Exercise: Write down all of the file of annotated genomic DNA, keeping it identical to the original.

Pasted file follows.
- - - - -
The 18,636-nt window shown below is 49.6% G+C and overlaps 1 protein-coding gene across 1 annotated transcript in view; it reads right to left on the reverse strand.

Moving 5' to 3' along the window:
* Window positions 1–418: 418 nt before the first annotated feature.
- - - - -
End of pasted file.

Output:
The 18,636-nt window shown below is 49.6% G+C and overlaps 1 protein-coding gene across 1 annotated transcript in view; it reads right to left on the reverse strand.

Moving 5' to 3' along the window:
* Window positions 1–418: 418 nt before the first annotated feature.